The surprising purchase of Baltimore Sun Media from Alden Global Capital has set many media observers, employees and consumers of the 187-year-old newspaper into a state of apprehension. Such a purchase might normally lead to cautious optimism, but the cognitive dissonance of a standard liberal-to-progressive daily, the most prominent newspaper in Maryland, being bought out by the leader of the well-known conservative Sinclair operation sets and should set political apprehensions on high alert.
Speaking at a meeting with members of the newspaper’s staff, Sinclair’s top executive, Baltimore-born David D. Smith, said his main concern was the news organization’s marketability.
The most pessimistic reaction to Smith’s purchase was reported by The Baltimore Brew. The news site reported that at a meeting between Smith and about 50 staffers, those staffers perceived only indifference to their concerns about what a Sinclair-owned Sun would mean at the left-leaning paper. Then there were reactions of shock to Smith’s reportedly cavalier attitude regarding Sun mainstays. For example, he pooh-poohed The Sun’s emphasis on sports and the importance of the paper itself, the staffers reportedly said. I find the sports writers in The Sun simply excellent, by the way.
I have had a long career teaching and writing and being interviewed by newspapers, magazines and electronic media. I have written op-eds and have been a subject of articles for such newspapers as The Sun, The Washington Post, the Los Angeles Times and many others. On broadcast media, I have been interviewed on Sinclair television stations, CNN and the Fox News network as well as on local radio such as WCBM and WBAL in Baltimore.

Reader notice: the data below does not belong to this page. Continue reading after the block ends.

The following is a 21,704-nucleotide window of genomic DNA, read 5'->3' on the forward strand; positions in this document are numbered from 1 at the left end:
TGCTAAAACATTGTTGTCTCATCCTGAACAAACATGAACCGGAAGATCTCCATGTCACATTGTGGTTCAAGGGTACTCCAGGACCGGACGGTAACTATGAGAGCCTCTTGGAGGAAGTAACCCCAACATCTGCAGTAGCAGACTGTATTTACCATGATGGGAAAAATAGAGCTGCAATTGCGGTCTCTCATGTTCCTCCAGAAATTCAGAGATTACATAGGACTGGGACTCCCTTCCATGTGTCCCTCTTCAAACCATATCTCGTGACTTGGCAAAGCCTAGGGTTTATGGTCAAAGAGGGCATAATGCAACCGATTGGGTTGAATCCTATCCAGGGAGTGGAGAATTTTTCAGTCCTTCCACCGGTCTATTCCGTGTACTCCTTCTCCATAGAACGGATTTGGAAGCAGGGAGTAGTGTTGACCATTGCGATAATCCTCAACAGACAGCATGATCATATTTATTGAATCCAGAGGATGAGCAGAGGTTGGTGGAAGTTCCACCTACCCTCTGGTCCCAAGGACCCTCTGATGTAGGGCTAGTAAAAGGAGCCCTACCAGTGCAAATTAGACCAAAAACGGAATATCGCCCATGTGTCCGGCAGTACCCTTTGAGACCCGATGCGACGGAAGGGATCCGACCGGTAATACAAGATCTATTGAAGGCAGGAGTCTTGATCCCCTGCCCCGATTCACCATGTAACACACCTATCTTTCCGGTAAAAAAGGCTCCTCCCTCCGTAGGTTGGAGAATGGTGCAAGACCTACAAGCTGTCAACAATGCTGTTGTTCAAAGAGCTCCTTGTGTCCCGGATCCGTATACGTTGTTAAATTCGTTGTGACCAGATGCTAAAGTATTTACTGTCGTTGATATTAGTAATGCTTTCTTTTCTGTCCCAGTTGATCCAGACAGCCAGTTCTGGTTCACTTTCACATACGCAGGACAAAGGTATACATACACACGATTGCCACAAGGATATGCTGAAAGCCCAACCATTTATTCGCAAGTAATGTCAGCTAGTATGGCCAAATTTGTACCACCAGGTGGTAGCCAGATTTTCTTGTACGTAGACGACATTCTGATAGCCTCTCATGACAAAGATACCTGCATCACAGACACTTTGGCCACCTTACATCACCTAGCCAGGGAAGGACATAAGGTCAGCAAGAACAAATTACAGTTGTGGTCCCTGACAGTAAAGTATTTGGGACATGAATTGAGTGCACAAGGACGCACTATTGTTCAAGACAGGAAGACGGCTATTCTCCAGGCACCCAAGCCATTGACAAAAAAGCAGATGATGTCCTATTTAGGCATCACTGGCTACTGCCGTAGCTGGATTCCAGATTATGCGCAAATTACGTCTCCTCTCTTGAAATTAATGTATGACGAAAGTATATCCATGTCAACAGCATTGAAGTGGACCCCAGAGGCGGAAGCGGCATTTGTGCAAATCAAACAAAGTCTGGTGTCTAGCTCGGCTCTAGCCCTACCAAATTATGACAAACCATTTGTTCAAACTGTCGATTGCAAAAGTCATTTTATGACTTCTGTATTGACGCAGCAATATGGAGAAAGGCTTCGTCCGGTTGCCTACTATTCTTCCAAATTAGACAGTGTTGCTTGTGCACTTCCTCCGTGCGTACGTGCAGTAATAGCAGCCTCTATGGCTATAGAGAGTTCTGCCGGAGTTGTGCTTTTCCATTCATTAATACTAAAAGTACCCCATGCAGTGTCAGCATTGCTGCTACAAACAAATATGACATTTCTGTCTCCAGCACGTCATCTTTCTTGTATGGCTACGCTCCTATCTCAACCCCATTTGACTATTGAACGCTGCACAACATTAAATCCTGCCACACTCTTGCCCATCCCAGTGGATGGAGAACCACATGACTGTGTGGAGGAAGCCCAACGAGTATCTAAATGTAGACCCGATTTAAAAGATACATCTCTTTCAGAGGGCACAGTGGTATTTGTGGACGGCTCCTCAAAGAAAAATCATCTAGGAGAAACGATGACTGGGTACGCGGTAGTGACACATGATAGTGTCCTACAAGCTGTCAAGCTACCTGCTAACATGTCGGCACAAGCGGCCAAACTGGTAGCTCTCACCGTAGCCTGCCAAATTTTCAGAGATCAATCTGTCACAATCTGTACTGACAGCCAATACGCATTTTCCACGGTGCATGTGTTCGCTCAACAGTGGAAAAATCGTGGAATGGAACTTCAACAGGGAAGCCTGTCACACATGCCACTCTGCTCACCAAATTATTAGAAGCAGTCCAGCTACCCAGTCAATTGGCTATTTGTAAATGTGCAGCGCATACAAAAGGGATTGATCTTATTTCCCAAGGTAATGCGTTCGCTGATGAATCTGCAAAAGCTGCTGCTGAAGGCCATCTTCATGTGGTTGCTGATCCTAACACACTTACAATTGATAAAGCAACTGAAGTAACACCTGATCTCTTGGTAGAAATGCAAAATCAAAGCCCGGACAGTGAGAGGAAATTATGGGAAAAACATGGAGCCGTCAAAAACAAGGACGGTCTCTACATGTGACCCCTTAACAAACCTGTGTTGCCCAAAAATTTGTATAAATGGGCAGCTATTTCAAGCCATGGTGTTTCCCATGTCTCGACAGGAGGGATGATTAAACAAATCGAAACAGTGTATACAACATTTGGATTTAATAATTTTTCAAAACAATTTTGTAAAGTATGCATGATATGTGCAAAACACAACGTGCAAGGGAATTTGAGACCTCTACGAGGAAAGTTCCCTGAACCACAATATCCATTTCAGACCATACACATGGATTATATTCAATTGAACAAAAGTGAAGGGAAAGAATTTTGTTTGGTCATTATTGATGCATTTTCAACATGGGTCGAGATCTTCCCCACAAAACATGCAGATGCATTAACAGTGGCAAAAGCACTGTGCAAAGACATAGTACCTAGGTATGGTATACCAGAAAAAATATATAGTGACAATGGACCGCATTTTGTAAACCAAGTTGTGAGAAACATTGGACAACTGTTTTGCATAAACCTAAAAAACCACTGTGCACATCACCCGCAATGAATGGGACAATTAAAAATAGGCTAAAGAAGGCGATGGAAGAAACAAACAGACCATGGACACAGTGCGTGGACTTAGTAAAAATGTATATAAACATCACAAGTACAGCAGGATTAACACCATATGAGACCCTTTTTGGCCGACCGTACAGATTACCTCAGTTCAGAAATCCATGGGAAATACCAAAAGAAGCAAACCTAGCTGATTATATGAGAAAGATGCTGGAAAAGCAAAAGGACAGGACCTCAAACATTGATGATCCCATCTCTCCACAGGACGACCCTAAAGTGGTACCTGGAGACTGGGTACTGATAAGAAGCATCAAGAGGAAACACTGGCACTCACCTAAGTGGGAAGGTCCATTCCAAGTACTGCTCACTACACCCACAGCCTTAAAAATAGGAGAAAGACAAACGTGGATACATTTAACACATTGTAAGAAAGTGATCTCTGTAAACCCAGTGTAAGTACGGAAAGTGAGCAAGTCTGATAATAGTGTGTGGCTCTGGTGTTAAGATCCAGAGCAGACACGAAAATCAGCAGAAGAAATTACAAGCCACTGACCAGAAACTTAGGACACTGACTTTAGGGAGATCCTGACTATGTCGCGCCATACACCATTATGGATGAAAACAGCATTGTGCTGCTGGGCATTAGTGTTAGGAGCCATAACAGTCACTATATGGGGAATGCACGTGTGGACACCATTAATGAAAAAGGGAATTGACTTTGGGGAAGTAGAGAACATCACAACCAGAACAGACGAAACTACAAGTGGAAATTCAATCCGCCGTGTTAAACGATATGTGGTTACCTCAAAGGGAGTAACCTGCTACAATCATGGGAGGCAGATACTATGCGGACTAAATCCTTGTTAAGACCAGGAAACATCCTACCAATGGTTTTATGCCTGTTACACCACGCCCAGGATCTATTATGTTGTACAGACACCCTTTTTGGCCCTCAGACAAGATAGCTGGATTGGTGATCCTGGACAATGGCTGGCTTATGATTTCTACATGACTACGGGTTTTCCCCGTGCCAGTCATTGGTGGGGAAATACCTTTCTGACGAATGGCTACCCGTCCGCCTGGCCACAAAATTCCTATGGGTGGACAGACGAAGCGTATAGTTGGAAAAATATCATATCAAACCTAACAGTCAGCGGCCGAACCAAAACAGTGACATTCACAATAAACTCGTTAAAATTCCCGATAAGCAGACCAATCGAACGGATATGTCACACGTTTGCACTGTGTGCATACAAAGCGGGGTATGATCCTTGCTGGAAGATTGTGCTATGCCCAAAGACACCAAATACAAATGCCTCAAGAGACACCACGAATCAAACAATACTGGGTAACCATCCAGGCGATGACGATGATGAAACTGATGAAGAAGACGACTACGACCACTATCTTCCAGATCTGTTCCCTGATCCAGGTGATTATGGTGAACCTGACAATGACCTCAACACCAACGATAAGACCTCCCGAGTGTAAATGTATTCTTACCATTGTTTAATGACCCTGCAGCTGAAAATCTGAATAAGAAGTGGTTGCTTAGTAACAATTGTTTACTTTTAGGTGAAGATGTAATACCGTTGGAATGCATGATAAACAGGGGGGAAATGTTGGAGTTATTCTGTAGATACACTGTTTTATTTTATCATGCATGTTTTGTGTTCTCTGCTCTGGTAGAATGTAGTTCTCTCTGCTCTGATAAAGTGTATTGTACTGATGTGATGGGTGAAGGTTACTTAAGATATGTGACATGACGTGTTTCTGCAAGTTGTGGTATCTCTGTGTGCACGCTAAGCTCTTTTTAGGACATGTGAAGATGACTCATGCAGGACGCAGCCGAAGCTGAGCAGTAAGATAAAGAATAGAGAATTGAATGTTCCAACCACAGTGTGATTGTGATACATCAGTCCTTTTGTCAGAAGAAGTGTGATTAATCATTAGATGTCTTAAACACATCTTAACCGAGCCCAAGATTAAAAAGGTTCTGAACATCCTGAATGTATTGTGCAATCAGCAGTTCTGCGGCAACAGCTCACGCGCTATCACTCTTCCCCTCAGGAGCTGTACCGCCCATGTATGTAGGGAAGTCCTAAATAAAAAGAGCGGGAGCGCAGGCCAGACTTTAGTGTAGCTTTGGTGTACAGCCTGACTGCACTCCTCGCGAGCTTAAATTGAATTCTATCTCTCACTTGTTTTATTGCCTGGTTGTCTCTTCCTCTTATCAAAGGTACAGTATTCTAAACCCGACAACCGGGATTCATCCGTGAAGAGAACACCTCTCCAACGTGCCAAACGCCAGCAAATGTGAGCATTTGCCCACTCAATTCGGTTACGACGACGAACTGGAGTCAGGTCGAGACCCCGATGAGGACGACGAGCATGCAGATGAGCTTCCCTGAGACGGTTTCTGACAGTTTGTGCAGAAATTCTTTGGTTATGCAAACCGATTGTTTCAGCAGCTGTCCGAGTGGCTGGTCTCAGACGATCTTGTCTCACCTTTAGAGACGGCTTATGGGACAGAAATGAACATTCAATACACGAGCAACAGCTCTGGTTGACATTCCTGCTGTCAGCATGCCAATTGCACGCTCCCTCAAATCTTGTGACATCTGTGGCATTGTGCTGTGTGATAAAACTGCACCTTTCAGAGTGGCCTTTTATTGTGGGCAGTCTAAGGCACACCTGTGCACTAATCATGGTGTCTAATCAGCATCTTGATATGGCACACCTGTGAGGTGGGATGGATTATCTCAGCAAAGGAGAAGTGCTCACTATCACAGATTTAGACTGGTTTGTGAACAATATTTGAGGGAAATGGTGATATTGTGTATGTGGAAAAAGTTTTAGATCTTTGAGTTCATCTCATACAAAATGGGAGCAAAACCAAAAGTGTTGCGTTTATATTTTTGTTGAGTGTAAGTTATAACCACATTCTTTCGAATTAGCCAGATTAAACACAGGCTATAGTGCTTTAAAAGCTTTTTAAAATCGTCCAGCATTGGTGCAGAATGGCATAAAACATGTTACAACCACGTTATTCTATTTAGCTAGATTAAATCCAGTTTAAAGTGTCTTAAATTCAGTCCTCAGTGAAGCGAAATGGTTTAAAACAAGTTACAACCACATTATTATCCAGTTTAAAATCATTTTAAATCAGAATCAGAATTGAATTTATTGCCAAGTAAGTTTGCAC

For several years, the former superb editor of The Sun’s op-ed page, Andrew Green, spoke to my political persuasion class. I asked him about the liberal biases of the newspaper, and he said, with reason, that the paper and its opinion pages were not uniformly progressive.
He asserted that Sun readers were more likely to be liberal than conservative, and it would be newspaper suicide to turn it into a Trump-supporting or even a mostly conservative paper. He also pointed out that there were few conservative matters that were ignored. I argued that a few are under-covered.
I personally have argued during the past 10 years in print and on Fox local news that the issue of absent fathers plays a critical role in Baltimore’s level of violent crime. I have criticized The Sun and other outlets for being unwilling to openly criticize Brandon Scott for what I believe was his fecklessness in dealing with Baltimore’s violence and his open disrespect and hostility toward reporters from Fox affiliates.
When Jeff Bezos bought The Washington Post, it was pushed to the left, and few have complained. Their great erudite columnist Charles Krauthammer has died, and few seriously conservative columnists are writing there, apart from George F. Will. Will, unlike many of the columnists there, will write about topics ranging from the Supreme Court to Iowa to baseball and football. The expanse of topics is missing, save for Will. Even with the brilliant Will, there are none who write in support or defense of former President Donald Trump.
The Sun once had a tremendously impressive columnist, Gregory Kane, and it used to have a regular column by former Gov. Robert L. Ehrlich. Kane died in 2014, and Ehrlich is no longer writing for The Sun. A quick bit of advice for Mr. Smith from a conservative longtime Sun reader: I’m not a fan of Dan Rodricks’ viewpoints, but he is on top of a wide array of Baltimore issues. Keep him, please. Hire a regular conservative columnist like Kane and bring back Gov. Ehrlich (full disclosure, a friend).
You don’t want to destroy The Sun by reversing its tradition. Serious tweaking will do the job. I think Andy Green might reluctantly agree,
Consider this just a bit of advice from an ideologically not unfriendly source.
Richard E. Vatz is professor emeritus of political rhetoric at Towson University and author of “The Only Authentic Book of Persuasion: the Agenda-Spin Model” and many essays and op-eds. He founded the media criticism course at Towson University.